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Governor Cuomo Announces $45 Million in Water Quality Improvement Grants

Grants Will Help Fund Projects to Improve Water Quality, Reduce Polluted Runoff, and Restore Natural Habitats in NY.

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Albany, NY - August 2, 2013 - Governor Andrew M. Cuomo today announced that $45 million in grants are available for Water Quality Improvement Projects (WQIPs) by municipalities, soil and water conservation districts and non-profit organizations. The WQIP program is a competitive, reimbursement grant program for projects that improve water quality, reduce polluted runoff, and restore habitat in New York’s bodies of water. Recipients can be reimbursed 75 percent to 85 percent of the project costs, depending on the type of project. Application deadline is November 8, 2013.

“Investing in clean water projects protects New York’s natural resources and environment while supporting the economy and health of our communities,” Governor Cuomo said. “The State is funding projects that will improve water quality statewide, from controlling polluted runoff and strengthening wastewater treatment facilities to restoring natural habitats and making communities more resilient against severe weather.”

Municipalities, Soil and Water Conservation Districts and not-for-profit corporations are eligible to apply for funding. Funding will be available for projects that focus on:

  • Municipal wastewater treatment
  • Polluted runoff abatement and control from non-farm sources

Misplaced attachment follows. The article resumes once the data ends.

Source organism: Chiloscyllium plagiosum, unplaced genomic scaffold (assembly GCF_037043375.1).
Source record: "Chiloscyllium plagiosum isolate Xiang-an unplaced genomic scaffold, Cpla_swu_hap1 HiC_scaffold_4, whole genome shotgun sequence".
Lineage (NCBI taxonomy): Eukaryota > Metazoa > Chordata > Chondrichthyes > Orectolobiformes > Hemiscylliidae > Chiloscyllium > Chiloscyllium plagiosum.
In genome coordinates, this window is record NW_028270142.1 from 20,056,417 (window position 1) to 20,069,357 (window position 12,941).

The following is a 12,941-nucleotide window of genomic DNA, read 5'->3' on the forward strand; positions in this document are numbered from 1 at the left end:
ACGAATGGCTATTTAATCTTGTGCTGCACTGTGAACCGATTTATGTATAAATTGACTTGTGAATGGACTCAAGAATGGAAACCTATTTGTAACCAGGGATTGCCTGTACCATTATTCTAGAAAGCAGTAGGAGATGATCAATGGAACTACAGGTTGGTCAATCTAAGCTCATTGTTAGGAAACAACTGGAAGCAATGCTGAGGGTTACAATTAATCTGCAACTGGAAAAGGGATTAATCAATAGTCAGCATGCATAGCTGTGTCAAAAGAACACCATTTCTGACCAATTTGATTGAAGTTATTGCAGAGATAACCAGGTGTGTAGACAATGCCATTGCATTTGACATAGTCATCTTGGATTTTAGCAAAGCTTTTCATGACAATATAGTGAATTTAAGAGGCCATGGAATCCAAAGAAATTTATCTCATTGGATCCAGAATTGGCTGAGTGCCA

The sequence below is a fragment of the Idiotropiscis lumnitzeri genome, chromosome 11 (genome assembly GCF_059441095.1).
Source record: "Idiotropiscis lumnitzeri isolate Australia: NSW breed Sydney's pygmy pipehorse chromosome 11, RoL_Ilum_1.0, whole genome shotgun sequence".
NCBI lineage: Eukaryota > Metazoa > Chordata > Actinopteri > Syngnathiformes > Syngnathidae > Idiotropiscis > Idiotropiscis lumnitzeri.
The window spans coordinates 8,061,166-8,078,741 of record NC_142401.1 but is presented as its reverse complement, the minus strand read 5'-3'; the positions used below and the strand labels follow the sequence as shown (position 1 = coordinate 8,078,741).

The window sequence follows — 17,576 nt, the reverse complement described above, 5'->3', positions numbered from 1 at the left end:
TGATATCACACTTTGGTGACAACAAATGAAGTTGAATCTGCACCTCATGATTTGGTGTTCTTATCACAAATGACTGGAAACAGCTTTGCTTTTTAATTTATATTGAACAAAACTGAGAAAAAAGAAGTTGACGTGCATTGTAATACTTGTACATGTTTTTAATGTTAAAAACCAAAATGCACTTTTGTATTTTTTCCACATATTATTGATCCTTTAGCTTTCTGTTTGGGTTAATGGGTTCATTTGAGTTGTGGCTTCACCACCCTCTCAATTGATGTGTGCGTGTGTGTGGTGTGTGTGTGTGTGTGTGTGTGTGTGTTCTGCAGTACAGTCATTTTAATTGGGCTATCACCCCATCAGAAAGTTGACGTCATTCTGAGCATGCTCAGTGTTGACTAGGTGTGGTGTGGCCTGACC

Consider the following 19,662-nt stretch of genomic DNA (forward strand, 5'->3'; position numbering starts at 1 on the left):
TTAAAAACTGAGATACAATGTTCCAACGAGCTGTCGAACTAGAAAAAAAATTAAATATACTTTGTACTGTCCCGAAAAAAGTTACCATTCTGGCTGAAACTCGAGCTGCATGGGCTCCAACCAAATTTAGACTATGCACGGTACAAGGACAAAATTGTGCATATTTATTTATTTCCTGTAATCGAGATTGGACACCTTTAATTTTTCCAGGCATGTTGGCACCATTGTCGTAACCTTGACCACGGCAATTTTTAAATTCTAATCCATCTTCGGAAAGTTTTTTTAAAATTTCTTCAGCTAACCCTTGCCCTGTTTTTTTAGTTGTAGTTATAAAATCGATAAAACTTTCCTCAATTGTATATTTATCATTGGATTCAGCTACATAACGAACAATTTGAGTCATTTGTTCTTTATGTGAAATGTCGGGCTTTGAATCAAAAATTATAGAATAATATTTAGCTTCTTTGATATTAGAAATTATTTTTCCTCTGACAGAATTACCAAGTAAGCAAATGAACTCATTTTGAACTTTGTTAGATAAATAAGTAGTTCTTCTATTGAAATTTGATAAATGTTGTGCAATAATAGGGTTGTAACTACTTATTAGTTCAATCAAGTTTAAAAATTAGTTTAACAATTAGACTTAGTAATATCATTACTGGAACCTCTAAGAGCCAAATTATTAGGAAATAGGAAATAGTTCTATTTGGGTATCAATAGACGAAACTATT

• Aquatic habitat restoration

“This grant program provides needed funding to help communities restore local waterbodies,” DEC Commissioner Joe Martens said. “We encourage eligible applicants to review the grant criteria and to apply for funding. These grants decrease pollution in our waterways and improve critical habitat.”

The $45 million in grants will include funding funded primarily by the Environmental Protection Fund (EPF) and NY Works II for a variety of projects, including:

  • Approximately $18.4 million for projects to control polluted runoff from non-farm sources. Nonpoint source pollution comes from many sources and is difficult to control. It can occur when rainfall or snowmelt moves over and through the ground and picks up natural and human-made pollutants. The pollution is dumped into our waterways;
  • $4 million for projects that use natural infrastructure to help minimize damage from storms in support of Governor Cuomo’s efforts to build infrastructure resiliency statewide;
  • $10 million in funding for municipal wastewater treatment facilities to install equipment to disinfect their effluent, which is sewage that has been treated in a sewage treatment plant, for waters used for fishing, swimming and boating, and waters that have sensitive receptors nearby, such as bathing beaches, or the Great Lakes.
  • Approximately $8.8 million is available for wastewater treatment, aquatic habitat restoration or municipal separate storm sewer systems projects. A portion of this funding would be used to reduce phosphorous in waterways, which can cause: reductions in oxygen in waterbodies necessary for fish to breathe; algae that turn water bodies green and can be harmful to humans and other animals; and algae and algae by-products that degrade drinking water.

Application materials for Water Quality Improvement Projects are available for download on DEC’s website at Application materials are also available by calling (518) 402-8267. All project applications must be postmarked by November 8, 2013.